VERNAL — One by one, witnesses took the stand Tuesday and described Elvis Olsen as a person who was always willing to help family and friends.
Olsen, 22, was also frequently in contact through text messages and phone calls with the people in his life, according to testimony from the Roosevelt man's father and friends.
"About every hour or hour-and-a-half he'd check in with us," Johnny Olsen testified, noting that his son's calls and text messages ended suddenly on the afternoon of April 21, 2013.
"That was unusual for him," he said.
The younger Olsen was doing a favor for Jesse Anthony Saenz that day when Saenz shot him three times with a .44 magnum revolver outside his grandfather's home in Fort Duchesne, according to Uintah County Attorney Mark Thomas.
Saenz, 24, is charged in 8th District Court with murder, a first-degree felony; theft, a second-degree felony; and possession of a firearm by a restricted person, a second-degree felony. A five-day jury trial in the case began Monday.
"(Jesse) asked (Elvis), 'If I give you 20 bucks, will you take me to my grandfather's place in Fort Duchesne?'" Thomas told jurors during his opening statement Monday, noting that Elvis Olsen agreed to give Saenz a ride on the day of the shooting.
But defense attorney Ryan Holtan asked jurors to keep an open mind and listen to all the evidence before making up their minds.
"So now you've heard the (prosecution's) narrative; the story," Holtan said during his opening remarks. "Where are the gaps in that story? Where are the shortcuts the state took to bring you that story? What assumptions have they called upon you to make for that story to hold out?"
On cross-examination, Holtan asked Johnny Olsen whether he'd ever given investigators the names of people who might want to hurt his son after Elvis Olsen was found dead. The father acknowledged that his son had been assaulted by three men while serving time in the Uintah County Jail, and was also afraid of an individual named John Brown.
Elvis Olsen's family and friends were followed on the witness stand Tuesday by Saenz's mother and sister. Delphine James and Elaina James testified that they discovered Olsen's body when they went to the home of Delphine James' father to care for his dog.
The mother and daughter were also hoping to find Saenz at the home, they said, because police were actively trying to find him. Officers were looking for Saenz because he'd cut off the GPS-equipped ankle monitor he'd been ordered to wear as a condition of pretrial release in a pending rape case.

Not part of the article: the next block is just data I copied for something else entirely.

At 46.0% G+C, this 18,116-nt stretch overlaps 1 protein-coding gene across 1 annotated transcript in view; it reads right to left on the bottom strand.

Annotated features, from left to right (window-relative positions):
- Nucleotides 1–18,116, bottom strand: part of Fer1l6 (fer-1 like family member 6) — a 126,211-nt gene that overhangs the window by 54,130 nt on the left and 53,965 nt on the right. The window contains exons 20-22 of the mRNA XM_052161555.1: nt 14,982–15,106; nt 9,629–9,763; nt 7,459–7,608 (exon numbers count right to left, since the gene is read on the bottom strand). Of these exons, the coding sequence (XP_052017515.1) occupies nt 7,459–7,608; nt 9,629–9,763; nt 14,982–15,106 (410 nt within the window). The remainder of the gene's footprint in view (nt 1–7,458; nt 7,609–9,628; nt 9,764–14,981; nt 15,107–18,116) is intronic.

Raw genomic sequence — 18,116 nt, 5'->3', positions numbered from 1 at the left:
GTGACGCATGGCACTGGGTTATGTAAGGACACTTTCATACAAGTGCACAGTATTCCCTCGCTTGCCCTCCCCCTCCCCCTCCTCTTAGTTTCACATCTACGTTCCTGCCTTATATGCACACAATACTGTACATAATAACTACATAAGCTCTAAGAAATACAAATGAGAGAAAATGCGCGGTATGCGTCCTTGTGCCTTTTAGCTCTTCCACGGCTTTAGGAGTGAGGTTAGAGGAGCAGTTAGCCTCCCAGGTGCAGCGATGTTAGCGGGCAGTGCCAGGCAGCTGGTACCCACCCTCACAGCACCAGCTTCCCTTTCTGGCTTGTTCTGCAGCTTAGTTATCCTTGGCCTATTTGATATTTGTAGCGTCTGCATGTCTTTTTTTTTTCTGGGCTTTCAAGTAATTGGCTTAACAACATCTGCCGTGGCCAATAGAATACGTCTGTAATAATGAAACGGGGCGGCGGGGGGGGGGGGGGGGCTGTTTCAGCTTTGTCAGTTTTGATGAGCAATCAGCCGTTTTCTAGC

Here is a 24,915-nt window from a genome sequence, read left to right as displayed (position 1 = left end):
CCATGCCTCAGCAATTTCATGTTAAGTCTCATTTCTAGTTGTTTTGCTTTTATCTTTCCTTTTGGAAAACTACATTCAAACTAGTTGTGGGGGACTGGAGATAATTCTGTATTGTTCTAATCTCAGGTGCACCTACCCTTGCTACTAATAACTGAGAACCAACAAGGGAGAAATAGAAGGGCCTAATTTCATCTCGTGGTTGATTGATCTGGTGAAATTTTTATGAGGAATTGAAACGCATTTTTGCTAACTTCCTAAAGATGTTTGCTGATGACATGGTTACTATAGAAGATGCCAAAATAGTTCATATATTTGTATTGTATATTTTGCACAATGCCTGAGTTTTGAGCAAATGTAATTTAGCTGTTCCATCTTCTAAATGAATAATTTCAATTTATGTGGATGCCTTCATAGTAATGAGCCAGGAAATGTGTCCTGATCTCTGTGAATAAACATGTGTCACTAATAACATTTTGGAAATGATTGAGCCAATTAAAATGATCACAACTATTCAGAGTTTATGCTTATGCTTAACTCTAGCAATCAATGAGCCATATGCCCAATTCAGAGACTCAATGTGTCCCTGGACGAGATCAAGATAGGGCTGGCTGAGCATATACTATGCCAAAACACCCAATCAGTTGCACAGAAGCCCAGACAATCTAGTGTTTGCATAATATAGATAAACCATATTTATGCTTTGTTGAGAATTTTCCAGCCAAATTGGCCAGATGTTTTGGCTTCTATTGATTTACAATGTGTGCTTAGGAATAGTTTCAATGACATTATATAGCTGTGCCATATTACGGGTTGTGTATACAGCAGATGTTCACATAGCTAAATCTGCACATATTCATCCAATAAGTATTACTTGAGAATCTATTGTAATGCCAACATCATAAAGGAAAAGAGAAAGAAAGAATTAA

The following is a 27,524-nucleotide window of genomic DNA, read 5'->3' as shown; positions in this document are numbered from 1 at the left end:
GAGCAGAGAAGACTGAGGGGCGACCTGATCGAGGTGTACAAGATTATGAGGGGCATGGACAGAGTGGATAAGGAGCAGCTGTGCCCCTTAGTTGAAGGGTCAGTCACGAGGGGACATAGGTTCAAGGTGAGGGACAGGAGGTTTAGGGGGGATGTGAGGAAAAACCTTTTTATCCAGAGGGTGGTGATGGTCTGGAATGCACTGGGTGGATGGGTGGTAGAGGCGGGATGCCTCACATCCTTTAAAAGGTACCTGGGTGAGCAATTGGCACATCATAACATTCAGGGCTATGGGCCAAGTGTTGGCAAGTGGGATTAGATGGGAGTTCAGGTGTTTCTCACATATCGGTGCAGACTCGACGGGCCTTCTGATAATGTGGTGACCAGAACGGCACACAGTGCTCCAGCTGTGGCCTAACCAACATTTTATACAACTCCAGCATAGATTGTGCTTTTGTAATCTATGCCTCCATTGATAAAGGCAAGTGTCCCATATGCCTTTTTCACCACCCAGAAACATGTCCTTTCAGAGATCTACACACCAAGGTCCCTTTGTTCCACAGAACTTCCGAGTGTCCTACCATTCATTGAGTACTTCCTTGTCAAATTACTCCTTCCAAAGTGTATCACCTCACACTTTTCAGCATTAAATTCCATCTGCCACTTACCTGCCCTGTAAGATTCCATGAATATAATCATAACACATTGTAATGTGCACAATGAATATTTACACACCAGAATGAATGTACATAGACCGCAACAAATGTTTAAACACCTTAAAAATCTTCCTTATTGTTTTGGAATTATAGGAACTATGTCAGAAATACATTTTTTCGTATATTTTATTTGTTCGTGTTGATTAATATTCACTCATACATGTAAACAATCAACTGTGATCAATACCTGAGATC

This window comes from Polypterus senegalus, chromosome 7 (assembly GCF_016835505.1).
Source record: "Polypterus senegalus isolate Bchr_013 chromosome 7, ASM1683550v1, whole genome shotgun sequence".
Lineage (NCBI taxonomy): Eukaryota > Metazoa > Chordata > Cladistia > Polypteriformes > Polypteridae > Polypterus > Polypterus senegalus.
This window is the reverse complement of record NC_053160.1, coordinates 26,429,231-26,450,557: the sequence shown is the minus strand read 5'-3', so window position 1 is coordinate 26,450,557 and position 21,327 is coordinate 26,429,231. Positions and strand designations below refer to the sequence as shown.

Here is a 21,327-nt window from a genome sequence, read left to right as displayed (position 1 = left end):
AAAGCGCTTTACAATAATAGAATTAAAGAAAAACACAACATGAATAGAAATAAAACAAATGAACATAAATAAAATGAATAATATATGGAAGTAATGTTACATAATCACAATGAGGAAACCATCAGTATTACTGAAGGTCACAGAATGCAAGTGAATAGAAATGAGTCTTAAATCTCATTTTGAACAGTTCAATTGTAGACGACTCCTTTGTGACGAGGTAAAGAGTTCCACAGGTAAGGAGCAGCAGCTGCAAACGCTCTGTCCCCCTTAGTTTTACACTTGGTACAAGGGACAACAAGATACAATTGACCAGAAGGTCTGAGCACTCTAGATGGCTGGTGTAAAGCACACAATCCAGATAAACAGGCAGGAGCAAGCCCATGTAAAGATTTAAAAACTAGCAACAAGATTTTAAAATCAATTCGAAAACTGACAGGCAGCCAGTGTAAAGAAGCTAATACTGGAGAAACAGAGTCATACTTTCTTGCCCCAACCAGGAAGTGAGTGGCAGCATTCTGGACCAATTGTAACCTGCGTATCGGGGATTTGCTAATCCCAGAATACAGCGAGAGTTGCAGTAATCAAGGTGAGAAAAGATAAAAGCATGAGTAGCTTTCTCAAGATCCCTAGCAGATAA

Delphine James was quiet and calm as she answered Thomas' questions about finding Elvis Olsen's body. Her daughter, however, became emotional as the prosecutor asked her to look at a photo of a man's body lying face down in tall yellow grass.
"That's Elvis Olsen," Elaina James said, her voice choking up and tears coming to her eyes.
Elvis Olsen's mother and sister sobbed quietly in the courtroom gallery as the photos of the man's bloody body were displayed for the jury on a large TV. At the defense table, Saenz kept his gaze on the legal pad in front of him and appeared to show no emotion.
A number of law enforcement witnesses were also called Tuesday. Holtan questioned each officer about the collection of evidence, specifically focusing on a lone .44-magnum bullet that Delphine James found before police arrived.
James testified that she put the bullet in her pocket and later gave it to her brother-in-law, Jack Sixkiller. Sixkiller testified that he turned the live round over to an officer at the crime scene, but couldn't remember which specific officer took the bullet from him.
Several officers testified that they saw the bullet that day and there appeared to be some confusion over who accepted it from Sixkiller. Uintah County sheriff's detective Brandon Cottam, however, testified that he put the bullet into the department's evidence locker after Sixkiller handed it over.
Sixkiller also testified that he had owned the .44 magnum revolver that prosecutors say Saenz used to kill Elvis Olsen, but gave it to Saenz's grandfather as a gift several years before the shooting.
The gun was missing from the grandfather's house after the shooting, according to an FBI agent who assisted with the investigation. It was found in Elvis Olsen's car, which Saenz was driving when he was arrested in Arizona the day after the shooting, according to witness testimony.
Prosecutors also presented data from the electronic ankle monitor Saenz was wearing that put him at his grandfather's house on the day of Elvis Olsen's death. The device was later found in the living room of the apartment Saenz shared with his mother, according to Kevin Pummell, a private probation provider who monitored Saenz's pretrial release in the rape case.
In August 2013, Saenz admitted that he followed a Vernal woman off a shuttle bus in the summer of 2012 and attacked her, dragging her into a field where he beat and raped her.
Judge Clark McClellan, who presided over the sex assault case, imposed a mandatory sentence of 15 years to life in prison for Saenz's guilty plea to one count of aggravated sexual assault, a first-degree felony.
A jury of six men and four women has been chosen to hear the murder case. Eight of the jurors will ultimately decide the case, with two serving as alternates. The trial is scheduled to run through Friday.